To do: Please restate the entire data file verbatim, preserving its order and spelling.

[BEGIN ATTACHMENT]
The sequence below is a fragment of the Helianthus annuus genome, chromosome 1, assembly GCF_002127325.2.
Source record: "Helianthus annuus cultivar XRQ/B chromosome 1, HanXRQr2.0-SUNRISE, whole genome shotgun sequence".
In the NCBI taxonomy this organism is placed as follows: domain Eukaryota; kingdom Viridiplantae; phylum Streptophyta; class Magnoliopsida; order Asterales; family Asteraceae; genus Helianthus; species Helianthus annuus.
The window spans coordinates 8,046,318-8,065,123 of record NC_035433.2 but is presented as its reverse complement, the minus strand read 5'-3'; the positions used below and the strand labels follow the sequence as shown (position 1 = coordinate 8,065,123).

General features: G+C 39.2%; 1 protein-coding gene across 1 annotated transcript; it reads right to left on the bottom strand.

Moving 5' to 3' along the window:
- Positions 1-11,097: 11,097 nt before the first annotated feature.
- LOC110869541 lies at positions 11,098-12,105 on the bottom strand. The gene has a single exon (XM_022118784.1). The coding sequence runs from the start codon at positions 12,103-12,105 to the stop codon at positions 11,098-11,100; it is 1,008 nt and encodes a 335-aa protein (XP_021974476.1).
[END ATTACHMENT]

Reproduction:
The sequence below is a fragment of the Helianthus annuus genome, chromosome 1, assembly GCF_002127325.2.
Source record: "Helianthus annuus cultivar XRQ/B chromosome 1, HanXRQr2.0-SUNRISE, whole genome shotgun sequence".
In the NCBI taxonomy this organism is placed as follows: domain Eukaryota; kingdom Viridiplantae; phylum Streptophyta; class Magnoliopsida; order Asterales; family Asteraceae; genus Helianthus; species Helianthus annuus.
The window spans coordinates 8,046,318-8,065,123 of record NC_035433.2 but is presented as its reverse complement, the minus strand read 5'-3'; the positions used below and the strand labels follow the sequence as shown (position 1 = coordinate 8,065,123).

General features: G+C 39.2%; 1 protein-coding gene across 1 annotated transcript; it reads right to left on the bottom strand.

Moving 5' to 3' along the window:
- Positions 1-11,097: 11,097 nt before the first annotated feature.
- LOC110869541 lies at positions 11,098-12,105 on the bottom strand. The gene has a single exon (XM_022118784.1). The coding sequence runs from the start codon at positions 12,103-12,105 to the stop codon at positions 11,098-11,100; it is 1,008 nt and encodes a 335-aa protein (XP_021974476.1).